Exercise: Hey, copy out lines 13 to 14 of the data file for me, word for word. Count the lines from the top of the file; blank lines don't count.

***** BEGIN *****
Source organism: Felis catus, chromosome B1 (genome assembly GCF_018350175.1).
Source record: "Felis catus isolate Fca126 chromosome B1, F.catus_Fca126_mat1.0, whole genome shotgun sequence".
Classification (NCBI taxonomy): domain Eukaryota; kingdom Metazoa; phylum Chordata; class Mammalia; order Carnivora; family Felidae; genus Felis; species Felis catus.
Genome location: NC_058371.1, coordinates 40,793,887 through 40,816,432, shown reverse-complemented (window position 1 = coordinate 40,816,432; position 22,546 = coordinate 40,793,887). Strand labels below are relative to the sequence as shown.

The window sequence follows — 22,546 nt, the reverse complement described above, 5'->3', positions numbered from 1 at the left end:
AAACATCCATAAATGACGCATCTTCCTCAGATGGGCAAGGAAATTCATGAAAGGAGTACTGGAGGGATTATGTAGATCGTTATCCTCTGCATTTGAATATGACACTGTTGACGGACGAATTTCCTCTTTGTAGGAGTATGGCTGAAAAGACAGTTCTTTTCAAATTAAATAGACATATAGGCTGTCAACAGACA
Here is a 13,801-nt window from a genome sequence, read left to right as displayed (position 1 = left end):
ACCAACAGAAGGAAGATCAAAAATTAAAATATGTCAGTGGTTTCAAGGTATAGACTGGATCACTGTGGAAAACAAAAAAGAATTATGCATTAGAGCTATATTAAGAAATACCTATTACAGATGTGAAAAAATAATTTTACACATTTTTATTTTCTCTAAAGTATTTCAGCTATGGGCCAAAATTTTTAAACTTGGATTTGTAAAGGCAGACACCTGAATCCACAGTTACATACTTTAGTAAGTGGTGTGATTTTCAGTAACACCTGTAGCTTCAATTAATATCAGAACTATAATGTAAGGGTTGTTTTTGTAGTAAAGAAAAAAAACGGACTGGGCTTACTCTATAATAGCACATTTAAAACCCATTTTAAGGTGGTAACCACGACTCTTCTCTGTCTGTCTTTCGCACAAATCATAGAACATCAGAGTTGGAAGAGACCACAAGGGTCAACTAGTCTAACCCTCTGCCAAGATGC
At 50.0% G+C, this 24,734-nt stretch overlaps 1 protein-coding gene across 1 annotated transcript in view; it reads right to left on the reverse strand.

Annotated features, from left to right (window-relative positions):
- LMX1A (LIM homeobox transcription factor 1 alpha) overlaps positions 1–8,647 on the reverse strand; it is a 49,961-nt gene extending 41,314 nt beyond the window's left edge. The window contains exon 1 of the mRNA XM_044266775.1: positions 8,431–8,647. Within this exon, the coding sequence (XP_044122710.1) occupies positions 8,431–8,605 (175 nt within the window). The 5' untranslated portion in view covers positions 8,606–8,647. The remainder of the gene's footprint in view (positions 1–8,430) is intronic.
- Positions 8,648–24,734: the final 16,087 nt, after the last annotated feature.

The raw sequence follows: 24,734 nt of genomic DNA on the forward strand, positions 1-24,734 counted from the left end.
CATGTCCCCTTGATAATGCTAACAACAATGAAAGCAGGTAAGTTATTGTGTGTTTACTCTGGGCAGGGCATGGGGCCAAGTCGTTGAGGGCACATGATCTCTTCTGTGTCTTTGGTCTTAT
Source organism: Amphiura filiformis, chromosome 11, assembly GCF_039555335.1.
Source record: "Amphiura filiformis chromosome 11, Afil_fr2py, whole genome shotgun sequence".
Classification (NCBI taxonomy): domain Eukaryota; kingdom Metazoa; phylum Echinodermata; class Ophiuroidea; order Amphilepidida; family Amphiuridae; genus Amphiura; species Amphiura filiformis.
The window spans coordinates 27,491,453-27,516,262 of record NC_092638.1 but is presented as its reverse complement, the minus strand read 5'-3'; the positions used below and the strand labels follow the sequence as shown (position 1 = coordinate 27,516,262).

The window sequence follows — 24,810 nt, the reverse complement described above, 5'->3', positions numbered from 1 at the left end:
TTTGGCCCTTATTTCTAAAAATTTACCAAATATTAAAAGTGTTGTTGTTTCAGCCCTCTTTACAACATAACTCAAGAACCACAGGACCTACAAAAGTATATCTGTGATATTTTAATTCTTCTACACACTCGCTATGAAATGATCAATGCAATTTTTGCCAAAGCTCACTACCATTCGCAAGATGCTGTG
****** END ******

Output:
The raw sequence follows: 24,734 nt of genomic DNA on the forward strand, positions 1-24,734 counted from the left end.
CATGTCCCCTTGATAATGCTAACAACAATGAAAGCAGGTAAGTTATTGTGTGTTTACTCTGGGCAGGGCATGGGGCCAAGTCGTTGAGGGCACATGATCTCTTCTGTGTCTTTGGTCTTAT